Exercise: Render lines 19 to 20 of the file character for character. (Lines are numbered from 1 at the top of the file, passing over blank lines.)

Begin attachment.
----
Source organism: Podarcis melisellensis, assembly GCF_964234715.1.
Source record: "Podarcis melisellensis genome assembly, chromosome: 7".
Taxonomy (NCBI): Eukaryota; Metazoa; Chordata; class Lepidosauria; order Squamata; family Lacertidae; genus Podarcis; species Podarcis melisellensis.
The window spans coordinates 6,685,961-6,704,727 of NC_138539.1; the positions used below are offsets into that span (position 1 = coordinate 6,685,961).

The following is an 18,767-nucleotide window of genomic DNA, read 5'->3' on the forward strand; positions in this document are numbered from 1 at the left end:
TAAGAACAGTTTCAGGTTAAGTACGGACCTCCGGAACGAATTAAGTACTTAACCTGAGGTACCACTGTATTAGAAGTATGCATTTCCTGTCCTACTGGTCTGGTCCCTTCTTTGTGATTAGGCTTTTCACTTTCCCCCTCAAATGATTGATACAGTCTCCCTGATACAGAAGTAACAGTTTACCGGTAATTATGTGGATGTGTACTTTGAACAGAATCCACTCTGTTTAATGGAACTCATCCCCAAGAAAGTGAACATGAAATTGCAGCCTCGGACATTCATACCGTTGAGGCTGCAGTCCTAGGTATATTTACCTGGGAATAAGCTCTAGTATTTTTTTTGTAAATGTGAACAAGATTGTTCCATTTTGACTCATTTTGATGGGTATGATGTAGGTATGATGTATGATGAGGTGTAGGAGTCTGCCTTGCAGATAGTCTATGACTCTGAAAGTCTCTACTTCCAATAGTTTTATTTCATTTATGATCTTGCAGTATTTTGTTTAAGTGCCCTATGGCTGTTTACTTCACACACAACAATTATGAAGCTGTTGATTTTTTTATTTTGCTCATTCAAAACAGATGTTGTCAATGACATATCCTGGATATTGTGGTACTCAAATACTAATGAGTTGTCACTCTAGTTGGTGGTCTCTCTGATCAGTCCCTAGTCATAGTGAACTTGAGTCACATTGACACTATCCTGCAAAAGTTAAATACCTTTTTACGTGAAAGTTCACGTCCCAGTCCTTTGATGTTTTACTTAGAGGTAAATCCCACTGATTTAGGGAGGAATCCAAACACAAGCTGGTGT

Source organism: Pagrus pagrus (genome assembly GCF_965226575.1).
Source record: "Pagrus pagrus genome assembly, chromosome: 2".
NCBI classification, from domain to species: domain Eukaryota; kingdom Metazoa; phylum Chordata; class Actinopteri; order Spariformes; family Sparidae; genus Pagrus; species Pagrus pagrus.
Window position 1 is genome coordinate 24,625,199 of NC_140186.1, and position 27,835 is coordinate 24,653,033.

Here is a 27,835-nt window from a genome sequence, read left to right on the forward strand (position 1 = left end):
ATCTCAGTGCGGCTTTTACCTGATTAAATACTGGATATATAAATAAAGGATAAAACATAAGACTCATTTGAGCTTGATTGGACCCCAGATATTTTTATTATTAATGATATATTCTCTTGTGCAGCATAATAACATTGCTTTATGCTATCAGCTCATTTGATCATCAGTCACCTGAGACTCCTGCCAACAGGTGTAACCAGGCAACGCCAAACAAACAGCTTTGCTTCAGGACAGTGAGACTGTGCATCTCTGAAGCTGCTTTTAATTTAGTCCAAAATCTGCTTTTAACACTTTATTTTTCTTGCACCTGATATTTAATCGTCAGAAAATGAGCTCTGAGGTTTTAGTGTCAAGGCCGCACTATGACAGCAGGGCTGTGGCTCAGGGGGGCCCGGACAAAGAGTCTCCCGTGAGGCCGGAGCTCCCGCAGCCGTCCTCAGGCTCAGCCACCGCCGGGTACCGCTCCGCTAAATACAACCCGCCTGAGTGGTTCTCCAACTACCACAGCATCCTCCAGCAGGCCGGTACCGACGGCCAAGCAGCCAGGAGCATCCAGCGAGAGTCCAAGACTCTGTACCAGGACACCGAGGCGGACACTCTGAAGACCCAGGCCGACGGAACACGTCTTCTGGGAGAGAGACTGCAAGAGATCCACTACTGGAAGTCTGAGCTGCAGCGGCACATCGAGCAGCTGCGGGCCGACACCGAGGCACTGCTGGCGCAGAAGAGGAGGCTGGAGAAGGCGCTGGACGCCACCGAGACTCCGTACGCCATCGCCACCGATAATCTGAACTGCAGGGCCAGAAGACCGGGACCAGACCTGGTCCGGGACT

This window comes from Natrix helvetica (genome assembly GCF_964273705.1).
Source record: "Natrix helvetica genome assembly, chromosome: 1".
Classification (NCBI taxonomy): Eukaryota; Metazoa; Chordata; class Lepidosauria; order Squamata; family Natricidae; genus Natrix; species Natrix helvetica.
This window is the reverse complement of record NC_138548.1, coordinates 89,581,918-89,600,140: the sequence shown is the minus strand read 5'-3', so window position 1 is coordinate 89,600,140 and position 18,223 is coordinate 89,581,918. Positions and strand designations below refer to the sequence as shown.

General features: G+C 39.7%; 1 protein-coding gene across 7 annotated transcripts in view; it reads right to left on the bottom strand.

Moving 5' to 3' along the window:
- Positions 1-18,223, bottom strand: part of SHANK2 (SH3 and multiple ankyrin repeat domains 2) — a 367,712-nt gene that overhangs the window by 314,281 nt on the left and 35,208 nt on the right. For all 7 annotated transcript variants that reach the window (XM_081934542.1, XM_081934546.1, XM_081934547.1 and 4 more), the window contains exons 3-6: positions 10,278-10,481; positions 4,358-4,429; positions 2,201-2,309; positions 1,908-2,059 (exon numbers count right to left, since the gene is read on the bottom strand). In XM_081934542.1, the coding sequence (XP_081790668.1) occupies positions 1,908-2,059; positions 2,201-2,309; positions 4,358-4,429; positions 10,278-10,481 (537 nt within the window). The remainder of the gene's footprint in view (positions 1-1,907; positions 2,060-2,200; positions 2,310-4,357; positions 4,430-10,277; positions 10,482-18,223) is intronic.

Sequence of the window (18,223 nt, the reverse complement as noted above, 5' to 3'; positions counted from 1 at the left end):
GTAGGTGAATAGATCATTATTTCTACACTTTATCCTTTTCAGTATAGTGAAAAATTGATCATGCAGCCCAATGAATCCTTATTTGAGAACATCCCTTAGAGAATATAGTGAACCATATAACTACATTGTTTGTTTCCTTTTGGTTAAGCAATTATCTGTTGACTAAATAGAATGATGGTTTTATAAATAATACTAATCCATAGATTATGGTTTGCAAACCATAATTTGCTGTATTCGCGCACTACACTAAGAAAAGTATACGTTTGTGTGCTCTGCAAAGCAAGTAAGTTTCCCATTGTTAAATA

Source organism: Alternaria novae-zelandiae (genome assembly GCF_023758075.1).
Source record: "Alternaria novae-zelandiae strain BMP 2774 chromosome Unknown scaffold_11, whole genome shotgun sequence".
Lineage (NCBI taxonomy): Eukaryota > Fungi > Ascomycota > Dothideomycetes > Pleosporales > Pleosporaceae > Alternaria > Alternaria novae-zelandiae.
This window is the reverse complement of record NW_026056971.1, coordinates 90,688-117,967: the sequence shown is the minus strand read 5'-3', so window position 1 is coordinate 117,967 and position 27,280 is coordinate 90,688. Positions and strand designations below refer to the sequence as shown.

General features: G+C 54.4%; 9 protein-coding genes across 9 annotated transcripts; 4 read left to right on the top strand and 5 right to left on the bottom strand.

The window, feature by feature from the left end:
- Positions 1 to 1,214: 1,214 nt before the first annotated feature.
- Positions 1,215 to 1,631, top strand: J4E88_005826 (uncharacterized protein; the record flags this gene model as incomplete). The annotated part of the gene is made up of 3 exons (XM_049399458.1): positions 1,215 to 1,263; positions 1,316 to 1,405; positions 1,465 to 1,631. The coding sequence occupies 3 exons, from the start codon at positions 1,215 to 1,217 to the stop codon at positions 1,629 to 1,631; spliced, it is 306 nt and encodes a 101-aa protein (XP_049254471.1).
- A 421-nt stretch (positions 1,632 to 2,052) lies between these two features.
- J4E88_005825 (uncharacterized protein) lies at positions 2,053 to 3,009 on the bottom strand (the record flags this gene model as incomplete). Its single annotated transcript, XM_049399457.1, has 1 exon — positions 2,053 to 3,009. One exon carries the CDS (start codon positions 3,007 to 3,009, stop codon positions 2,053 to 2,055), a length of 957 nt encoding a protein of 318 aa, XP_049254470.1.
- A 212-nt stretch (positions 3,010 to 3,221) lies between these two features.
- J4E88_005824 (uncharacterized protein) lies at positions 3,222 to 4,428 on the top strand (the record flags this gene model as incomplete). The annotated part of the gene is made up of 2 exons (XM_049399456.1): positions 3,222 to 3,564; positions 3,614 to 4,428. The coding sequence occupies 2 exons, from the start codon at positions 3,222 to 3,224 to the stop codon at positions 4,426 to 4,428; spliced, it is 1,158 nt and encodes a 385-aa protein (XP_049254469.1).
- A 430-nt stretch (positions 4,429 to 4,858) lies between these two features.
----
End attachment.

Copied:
- Positions 1-18,223, bottom strand: part of SHANK2 (SH3 and multiple ankyrin repeat domains 2) — a 367,712-nt gene that overhangs the window by 314,281 nt on the left and 35,208 nt on the right. For all 7 annotated transcript variants that reach the window (XM_081934542.1, XM_081934546.1, XM_081934547.1 and 4 more), the window contains exons 3-6: positions 10,278-10,481; positions 4,358-4,429; positions 2,201-2,309; positions 1,908-2,059 (exon numbers count right to left, since the gene is read on the bottom strand). In XM_081934542.1, the coding sequence (XP_081790668.1) occupies positions 1,908-2,059; positions 2,201-2,309; positions 4,358-4,429; positions 10,278-10,481 (537 nt within the window). The remainder of the gene's footprint in view (positions 1-1,907; positions 2,060-2,200; positions 2,310-4,357; positions 4,430-10,277; positions 10,482-18,223) is intronic.

Sequence of the window (18,223 nt, the reverse complement as noted above, 5' to 3'; positions counted from 1 at the left end):